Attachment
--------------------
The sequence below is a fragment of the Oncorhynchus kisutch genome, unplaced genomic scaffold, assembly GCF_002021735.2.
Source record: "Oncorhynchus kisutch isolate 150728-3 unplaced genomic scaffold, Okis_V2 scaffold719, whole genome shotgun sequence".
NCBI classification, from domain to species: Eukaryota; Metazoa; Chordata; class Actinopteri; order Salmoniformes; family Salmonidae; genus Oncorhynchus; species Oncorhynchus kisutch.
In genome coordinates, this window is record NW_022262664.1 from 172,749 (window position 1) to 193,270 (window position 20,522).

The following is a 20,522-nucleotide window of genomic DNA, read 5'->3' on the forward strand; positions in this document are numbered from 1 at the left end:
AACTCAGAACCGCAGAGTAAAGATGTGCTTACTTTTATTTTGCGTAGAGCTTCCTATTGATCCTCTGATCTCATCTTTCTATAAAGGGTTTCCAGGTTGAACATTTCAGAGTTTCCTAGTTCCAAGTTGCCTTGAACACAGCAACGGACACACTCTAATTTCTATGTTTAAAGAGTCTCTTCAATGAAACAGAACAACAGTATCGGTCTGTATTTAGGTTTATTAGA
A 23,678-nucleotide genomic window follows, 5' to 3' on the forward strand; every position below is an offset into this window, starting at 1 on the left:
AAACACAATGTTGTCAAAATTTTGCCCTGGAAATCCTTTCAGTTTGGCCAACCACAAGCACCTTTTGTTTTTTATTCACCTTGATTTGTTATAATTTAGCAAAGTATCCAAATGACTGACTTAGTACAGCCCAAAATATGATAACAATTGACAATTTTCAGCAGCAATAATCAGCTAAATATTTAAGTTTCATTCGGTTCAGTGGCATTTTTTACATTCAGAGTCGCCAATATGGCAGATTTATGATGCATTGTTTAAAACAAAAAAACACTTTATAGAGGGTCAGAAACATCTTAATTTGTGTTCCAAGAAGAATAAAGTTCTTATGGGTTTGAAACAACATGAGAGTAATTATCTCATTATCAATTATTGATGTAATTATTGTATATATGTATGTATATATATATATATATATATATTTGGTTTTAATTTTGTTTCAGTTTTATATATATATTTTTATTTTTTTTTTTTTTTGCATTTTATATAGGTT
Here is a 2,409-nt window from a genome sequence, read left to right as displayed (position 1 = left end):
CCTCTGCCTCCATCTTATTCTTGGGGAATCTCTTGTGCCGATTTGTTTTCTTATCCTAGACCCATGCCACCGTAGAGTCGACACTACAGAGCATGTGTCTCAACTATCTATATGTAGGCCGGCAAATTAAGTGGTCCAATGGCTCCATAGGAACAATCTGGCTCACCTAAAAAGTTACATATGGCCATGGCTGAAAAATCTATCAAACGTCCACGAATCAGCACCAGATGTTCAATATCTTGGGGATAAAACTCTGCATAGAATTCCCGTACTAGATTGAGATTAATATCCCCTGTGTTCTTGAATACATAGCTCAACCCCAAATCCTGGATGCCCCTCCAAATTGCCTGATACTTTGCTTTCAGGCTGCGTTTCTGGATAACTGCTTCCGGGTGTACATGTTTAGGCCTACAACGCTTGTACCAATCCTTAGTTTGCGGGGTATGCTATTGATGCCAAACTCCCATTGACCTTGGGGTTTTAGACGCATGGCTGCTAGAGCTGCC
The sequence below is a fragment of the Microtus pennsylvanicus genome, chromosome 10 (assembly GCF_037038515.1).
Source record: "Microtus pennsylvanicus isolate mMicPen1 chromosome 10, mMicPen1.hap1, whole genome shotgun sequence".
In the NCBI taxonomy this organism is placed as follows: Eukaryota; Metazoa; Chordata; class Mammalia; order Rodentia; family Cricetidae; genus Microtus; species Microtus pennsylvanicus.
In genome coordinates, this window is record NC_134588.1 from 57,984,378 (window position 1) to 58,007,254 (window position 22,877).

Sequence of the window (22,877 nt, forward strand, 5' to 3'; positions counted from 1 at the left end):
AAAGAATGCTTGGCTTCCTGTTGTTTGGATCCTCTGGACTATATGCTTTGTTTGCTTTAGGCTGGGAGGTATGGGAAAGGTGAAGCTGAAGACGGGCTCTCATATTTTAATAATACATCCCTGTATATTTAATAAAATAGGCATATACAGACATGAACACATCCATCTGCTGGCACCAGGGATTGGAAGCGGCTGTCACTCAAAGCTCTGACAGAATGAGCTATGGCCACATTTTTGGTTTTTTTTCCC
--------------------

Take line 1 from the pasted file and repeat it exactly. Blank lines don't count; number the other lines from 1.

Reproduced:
The sequence below is a fragment of the Oncorhynchus kisutch genome, unplaced genomic scaffold, assembly GCF_002021735.2.